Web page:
McCune-Albright Syndrome Differential Diagnoses

Updated: Jan 05, 2021
  • Author: Gabriel I Uwaifo, MD; Chief Editor: George T Griffing, MD  more...
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Diagnostic Considerations

Early recognition of McCune-Albright syndrome (MAS) is vital. The diagnostic possibility of MAS should be considered in all patients with recurrent fractures, particularly if the fractures occur in the setting of minimal trauma or without trauma. The common pitfall is to simply refer the patient for orthopedic procedures whenever a fracture occurs, without considering the underlying primary diagnosis. The physician should have a high index of suspicion for other endocrinopathies associated with the condition.

If multiple bony fractures and deformity predominate, MAS may be mistaken for a milder form of osteogenesis imperfecta. If precocious puberty predominates, the differential diagnosis becomes even wider and includes congenital adrenal hyperplasia. Vaginal bleeding in neonates and infants is one of the typical presentations of MAS. In this setting, rhabdomyosarcoma of the vaginal tract is an important differential. This typically appears as a “bunch of grapes” (hence the name sarcoma botryoides).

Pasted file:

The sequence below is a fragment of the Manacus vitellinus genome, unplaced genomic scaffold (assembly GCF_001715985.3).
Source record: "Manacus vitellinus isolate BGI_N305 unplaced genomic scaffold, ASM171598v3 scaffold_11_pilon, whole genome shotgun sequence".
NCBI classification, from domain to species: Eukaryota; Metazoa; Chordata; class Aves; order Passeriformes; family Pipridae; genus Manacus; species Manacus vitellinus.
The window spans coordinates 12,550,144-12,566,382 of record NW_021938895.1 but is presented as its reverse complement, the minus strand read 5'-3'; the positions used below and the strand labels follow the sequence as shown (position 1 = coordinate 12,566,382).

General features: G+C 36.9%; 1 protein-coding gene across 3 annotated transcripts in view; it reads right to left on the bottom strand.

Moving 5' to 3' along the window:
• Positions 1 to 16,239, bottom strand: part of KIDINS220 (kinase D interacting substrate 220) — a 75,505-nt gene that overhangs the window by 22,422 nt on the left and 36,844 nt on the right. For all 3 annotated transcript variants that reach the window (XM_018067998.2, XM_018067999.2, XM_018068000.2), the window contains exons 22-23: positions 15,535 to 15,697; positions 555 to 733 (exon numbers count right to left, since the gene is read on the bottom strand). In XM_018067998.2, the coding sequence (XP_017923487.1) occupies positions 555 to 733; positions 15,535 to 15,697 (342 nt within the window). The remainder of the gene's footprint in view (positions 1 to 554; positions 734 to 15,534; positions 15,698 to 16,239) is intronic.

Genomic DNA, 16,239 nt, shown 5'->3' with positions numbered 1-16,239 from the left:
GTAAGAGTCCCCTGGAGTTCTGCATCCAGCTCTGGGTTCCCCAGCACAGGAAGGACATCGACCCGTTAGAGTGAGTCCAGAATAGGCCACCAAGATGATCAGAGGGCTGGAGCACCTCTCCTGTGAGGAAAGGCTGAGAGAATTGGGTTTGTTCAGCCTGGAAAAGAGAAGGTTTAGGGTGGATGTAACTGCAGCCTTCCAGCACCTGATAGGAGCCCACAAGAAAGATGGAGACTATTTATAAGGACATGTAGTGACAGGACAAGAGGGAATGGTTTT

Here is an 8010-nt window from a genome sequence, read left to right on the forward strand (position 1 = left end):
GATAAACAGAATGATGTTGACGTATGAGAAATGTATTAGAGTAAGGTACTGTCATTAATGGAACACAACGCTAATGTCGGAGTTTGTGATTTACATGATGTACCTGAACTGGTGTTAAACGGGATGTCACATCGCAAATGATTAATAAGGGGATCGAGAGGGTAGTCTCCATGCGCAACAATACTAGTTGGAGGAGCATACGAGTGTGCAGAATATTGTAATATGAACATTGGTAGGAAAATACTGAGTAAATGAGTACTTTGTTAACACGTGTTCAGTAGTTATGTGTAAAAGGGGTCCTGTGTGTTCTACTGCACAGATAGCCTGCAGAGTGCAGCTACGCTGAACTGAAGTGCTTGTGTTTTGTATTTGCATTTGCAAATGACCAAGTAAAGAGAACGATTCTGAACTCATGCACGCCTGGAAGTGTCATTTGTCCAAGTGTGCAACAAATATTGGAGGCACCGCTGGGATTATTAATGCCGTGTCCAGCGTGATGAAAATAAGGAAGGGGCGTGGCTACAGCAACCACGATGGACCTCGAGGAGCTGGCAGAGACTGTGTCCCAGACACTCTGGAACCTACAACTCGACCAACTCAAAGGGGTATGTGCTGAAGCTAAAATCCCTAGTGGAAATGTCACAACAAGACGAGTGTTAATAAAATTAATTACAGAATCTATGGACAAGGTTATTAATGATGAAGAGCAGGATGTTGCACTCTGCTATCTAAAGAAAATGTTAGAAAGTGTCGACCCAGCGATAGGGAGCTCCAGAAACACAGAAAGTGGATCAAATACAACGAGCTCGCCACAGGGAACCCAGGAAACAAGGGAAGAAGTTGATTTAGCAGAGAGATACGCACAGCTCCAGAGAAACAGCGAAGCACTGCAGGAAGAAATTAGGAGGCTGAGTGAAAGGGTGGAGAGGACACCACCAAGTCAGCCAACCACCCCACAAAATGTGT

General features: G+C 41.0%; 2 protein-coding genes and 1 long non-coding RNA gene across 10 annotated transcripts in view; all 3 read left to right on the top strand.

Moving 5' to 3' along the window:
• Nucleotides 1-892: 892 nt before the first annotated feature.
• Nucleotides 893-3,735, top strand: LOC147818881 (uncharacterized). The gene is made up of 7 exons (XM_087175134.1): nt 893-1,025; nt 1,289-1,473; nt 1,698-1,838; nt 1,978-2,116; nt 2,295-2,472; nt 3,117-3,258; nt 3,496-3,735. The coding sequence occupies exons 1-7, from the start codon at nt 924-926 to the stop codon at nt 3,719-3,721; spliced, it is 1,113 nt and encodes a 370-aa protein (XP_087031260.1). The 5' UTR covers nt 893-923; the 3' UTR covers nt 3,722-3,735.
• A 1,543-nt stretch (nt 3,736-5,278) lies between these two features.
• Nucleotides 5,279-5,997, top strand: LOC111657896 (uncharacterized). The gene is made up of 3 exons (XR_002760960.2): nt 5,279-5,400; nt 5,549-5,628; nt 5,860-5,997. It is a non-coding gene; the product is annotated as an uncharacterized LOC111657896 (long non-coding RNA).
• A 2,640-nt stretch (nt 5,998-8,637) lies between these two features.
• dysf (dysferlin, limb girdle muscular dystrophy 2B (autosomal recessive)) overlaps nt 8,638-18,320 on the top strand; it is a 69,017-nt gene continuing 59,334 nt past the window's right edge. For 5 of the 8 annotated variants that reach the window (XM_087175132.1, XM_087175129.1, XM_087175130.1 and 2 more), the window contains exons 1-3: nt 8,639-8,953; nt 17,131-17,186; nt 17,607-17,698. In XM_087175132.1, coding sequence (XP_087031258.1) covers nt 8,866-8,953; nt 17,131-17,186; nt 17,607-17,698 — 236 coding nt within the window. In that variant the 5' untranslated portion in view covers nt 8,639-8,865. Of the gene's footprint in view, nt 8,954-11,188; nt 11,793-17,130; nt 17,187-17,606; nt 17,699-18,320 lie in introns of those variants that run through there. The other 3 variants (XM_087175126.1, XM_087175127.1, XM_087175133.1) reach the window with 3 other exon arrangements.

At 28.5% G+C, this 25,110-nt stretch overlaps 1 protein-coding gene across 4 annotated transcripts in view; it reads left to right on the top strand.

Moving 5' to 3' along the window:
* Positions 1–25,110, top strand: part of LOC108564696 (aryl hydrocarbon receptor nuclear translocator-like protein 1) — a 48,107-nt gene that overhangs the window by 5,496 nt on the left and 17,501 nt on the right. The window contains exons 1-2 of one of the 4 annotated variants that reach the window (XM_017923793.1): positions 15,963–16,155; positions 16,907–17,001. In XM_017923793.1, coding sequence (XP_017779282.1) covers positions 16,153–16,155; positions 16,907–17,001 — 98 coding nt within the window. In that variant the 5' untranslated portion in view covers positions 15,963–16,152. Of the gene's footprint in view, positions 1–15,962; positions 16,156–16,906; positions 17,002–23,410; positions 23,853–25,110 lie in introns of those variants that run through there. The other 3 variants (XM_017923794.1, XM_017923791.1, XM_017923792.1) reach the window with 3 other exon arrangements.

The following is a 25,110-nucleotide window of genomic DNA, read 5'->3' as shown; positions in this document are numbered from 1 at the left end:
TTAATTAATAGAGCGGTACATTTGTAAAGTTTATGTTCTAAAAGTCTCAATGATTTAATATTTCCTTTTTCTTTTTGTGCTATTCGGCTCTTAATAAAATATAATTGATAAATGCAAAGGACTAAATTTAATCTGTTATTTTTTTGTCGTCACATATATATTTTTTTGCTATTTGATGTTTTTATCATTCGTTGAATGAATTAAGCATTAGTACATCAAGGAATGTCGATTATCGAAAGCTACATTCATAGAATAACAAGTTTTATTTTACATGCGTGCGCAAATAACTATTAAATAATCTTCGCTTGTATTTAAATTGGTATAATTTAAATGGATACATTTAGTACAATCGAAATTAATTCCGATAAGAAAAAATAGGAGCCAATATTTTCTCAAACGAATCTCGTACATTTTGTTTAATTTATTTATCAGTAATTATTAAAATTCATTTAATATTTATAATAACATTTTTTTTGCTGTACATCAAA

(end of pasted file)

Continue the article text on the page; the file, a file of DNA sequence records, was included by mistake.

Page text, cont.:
In a typical case, the diagnosis of MAS usually is not in doubt. However, in atypical cases, the combination of cutaneous pigmentation, bony lesions, and soft-tissue masses may suggest other conditions (eg, systemic mastocytosis and neurofibromatosis).

In addition to the conditions listed in the differential diagnosis, other problems to be considered include the following:

  • Central precocious puberty

  • Congenital adrenal hyperplasia

  • Exogenous estrogens, androgens, steroids, or thyroid hormone

  • Organic brain disease or tumors

  • Ovarian tumors

  • Ossifying fibromas of bone

  • Proteus syndrome

  • Russell-Silver syndrome

  • Stein-Leventhal syndrome

  • Thyrotoxicosis

  • Various congenital syndromes associated with hydrocephalus

Differential Diagnoses